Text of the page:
He tried to scoop up the dog tag, but he kept pushing it away from the net. Someone must’ve lost it swimming. Liam cringed. Who would swim in this pool? The algae alone made him nauseous.

Something else beneath the water’s surface caught Liam’s eye. He leaned farther over the pool and waited for the ripples in the water to steady. When they did, the face of a young woman stared back at him. He whipped his head around, but no one stood behind him. When he turned back to the water, the woman’s mouth had twisted up in amusement. She climbed out of the water and clawed his face.

Liam screamed as the woman dragged him below the water’s surface.


Autumn Abernathy was Windexing the mirror when the music box slid across the nightstand, pushed by an invisible hand.

Autumn shook her head, as if exasperated by a petulant child. “No, Katie.”

The olive wood music box suddenly popped open, and the tinkling of a sweet lullaby filled the room. Autumn sighed and ran the dust rag over the dresser and along the mirror’s ornate wooden frame. She didn’t pay much attention to her own reflection, which looked unfamiliar if she wanted to be honest with herself. After six months in Florida, her normal pale skin was tanned and freckled. A bit of sunburn streaked her nose and cheeks. Her dark hair had frizzed from the humidity, and a lovely line of sweat ran down her cleavage. Autumn felt perpetually uncomfortable in her skin. That’s what happened when you took a Jersey girl and plunked her into hotter-than-Hades Key West.

Sometimes, Autumn imagined waking up from a dream and finding herself back in New Jersey. Her parents were still together. Her father hadn’t cheated and gotten remarried. Oh, and he and Jennifer didn’t have a baby on the way. Gross. And Autumn would be hanging out with her best friend and going to the movies just like they used to. Instead, Autumn spent most Friday nights watching old films with her mom and Aunt Glenda.

Autumn glanced past her disheveled appearance and focused on the music box. Katie was up to something, she just wasn’t sure what. The music box snapped closed.

Autumn whipped around, her ponytail smacking her cheek. She rubbed her arm across her sweaty forehead, leaving a smudge of dust on her skin. “Seriously, Katie. Don’t mess with Aunt Glenda’s music box. It was a gift from Uncle Duncan.” Darn, she shouldn’t have mentioned that. Katie loved to screw with Aunt Glenda. After all, it was Katie’s ghostly presence that drew in the guests who worshipped the occult.

Autumn waited a beat. “Fine. Don’t talk to me.” She went to the closet and rustled out a set of threadbare cream bed sheets. “Why don’t you haunt Mrs. Paulson in the January Room? She’s been bitching all week that she hasn’t seen a ghost.
And she paid to see a ghost
.” She mimicked Mrs. Paulson’s heavy Southern accent.

Autumn yanked the floral coverlet off the four-poster bed. Changing the bed linens of total strangers used to skeeve her out, but she had gotten accustomed to it. The Florida heat, however, she would never appreciate. In New Jersey right now, she’d be unpacking her sweaters and heading to Starbucks for warm pumpkin spice lattes. In Key West, the only thing she ever ordered were iced coffees, extra ice.

“Mrs. Paulson,” Katie said, materializing, “is a fat old cow and I have no intention of entertaining her. I don’t care what she paid for. It’s not like Aunt Glenda pays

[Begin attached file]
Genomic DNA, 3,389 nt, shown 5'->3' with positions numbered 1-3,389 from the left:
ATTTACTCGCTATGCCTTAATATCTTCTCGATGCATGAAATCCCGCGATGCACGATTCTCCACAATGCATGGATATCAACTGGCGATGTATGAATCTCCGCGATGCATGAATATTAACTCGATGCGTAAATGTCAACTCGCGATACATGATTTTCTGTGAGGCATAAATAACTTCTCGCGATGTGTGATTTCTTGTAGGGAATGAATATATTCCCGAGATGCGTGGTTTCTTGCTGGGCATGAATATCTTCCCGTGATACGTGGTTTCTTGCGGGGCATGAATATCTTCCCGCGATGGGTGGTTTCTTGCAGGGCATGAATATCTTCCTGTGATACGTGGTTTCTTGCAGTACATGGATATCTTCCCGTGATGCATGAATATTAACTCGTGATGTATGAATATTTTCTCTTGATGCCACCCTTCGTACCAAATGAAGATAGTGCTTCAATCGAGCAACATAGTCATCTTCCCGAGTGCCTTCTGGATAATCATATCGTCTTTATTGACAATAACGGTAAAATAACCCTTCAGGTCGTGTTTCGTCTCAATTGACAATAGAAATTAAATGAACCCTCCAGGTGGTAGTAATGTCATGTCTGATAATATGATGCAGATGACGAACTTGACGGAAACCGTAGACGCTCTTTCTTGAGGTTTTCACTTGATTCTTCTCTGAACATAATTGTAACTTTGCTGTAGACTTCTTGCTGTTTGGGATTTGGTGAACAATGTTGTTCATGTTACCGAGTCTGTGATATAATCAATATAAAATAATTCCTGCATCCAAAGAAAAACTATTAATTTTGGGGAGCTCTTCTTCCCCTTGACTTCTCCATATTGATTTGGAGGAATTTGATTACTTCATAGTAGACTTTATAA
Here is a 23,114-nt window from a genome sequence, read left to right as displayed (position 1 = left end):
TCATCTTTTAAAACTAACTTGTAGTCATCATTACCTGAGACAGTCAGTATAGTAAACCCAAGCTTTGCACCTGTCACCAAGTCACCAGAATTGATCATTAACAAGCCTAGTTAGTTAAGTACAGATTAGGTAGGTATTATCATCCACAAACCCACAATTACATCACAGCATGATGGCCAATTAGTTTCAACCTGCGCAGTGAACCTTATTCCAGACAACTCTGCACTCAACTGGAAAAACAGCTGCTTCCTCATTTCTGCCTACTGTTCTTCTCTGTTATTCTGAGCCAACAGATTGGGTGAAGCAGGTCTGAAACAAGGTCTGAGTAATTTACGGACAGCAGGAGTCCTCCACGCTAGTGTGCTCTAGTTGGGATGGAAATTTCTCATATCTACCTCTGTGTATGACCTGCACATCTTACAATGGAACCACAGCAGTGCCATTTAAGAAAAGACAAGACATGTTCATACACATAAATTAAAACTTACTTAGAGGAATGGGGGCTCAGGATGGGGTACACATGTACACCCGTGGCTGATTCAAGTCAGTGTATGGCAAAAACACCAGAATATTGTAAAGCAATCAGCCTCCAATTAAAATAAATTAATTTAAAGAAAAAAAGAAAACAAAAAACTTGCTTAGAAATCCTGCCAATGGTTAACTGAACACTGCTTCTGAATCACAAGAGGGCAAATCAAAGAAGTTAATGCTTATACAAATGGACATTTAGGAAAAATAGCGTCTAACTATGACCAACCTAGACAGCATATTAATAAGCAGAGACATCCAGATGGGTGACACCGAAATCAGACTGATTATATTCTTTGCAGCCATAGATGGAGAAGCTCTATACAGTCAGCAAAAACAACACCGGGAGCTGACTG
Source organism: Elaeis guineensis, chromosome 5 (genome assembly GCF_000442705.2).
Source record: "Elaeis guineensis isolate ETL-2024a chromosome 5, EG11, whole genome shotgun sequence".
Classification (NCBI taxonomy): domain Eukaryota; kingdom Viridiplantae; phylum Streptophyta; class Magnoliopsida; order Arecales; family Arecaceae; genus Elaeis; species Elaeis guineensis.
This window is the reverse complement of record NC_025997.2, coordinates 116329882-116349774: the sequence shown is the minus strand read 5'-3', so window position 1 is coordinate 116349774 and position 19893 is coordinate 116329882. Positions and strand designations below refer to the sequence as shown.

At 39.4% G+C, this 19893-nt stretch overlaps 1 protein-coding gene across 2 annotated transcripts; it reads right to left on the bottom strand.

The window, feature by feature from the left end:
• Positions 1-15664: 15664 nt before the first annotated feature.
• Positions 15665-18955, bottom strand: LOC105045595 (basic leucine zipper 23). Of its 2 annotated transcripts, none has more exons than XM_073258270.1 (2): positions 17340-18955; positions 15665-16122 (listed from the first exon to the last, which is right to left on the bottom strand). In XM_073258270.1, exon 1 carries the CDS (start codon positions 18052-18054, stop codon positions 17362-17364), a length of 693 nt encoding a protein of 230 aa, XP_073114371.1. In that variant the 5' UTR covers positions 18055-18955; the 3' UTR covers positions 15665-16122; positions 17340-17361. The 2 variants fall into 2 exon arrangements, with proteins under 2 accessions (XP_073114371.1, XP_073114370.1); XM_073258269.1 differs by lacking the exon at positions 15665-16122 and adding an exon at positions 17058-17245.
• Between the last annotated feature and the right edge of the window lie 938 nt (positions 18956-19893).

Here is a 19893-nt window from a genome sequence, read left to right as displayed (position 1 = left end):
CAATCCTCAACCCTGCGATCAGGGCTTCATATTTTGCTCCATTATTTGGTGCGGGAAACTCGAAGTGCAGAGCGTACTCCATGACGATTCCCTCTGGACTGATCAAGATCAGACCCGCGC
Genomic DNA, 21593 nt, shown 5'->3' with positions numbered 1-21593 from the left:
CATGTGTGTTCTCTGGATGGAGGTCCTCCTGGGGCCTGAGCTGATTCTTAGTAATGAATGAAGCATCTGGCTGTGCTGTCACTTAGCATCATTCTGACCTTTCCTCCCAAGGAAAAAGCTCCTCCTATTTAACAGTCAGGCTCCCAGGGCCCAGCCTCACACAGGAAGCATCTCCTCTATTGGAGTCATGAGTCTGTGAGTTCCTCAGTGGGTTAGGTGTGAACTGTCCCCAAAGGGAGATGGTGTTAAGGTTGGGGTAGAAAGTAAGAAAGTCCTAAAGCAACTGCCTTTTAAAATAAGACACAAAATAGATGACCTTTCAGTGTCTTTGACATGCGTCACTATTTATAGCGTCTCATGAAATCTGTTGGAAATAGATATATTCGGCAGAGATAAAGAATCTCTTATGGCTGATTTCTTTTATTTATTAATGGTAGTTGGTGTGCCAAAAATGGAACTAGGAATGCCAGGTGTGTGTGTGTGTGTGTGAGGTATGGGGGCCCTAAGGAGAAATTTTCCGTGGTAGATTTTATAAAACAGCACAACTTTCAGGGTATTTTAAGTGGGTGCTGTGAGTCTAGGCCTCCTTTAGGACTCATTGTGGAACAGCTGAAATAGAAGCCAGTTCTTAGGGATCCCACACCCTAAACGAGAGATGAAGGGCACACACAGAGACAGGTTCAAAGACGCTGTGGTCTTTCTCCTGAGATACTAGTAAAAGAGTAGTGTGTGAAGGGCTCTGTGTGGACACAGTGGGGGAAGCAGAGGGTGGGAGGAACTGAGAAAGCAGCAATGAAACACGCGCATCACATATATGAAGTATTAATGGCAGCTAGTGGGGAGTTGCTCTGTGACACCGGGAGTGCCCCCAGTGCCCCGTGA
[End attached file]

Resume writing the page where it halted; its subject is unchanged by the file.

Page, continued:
.” Katie glided over to the window, the sunlight filtering through her semi-translucent form. A sly smile crept along her pale pink lips. “Now, that boy outside over there, he’s someone I’d like to know better. He’s groovy, don’t you think?”

Autumn slid a case onto a pillow. “His name is Liam, and don’t mess with him.” Autumn purposefully evaded her last question. He
handsome if you liked boys with dark hair and tanned skin. She didn’t know if she did. In New Jersey, she’d only dated Ryan Jacobs, and he was blond. And kinda pasty.

Katie pouted. “Why not? You don’t think he’d find me pretty?”

Tall with long straight blonde hair parted in the middle, Katie wore bell-bottoms and a tight striped sweater that showed off her large breasts. She wasn’t just pretty, she was a knockout. A dead knockout.

Autumn sighed. “You’re pretty.”

Katie examined Autumn’s green tank top and cotton shorts. “You could be pretty too, if you did something with your hair.”

Autumn combed her fingers through her brown ponytail. “It’s too hot to do something with it.”

Katie shook her head. “You have no imagination.” She peeked out the window. “Do you think I should say hello?”

“Absolutely not. You’ll freak him out. Besides, he won’t be here long. Mom hired him to help get the Cayo ready for Fantasy Fest. After November first, she plans to let him go.” Autumn wondered if Liam knew of her mom’s intentions. “So, don’t get attached. Why don’t you bother Mrs. Paulson before she complains to my mom for the billionth time?”

“Humph. Is that all you think I’m good for?” Katie nudged the music box closer to the edge of the dresser.

Autumn’s hand shot out. “Aunt Glenda will be crushed if you break it.”

Katie smiled mischievously. “Duncan died forever ago. She needs to let go and stop living in the past.” Autumn watched as the box teetered on the edge.

“Katie,” Autumn warned, but before she could leap over the bed to save it, Katie had knocked the music box off the nightstand, smashing it to pieces. Then she disappeared.

Autumn cursed and gathered up the wooden fragments. She’d have to tell Aunt Glenda what Katie had done, but not within earshot of her mother, Evelyn. Her mom bristled anytime Glenda or Autumn spoke of ghosts.

BOOK: Dead and Breakfast
2.12Mb size Format: txt, pdf, ePub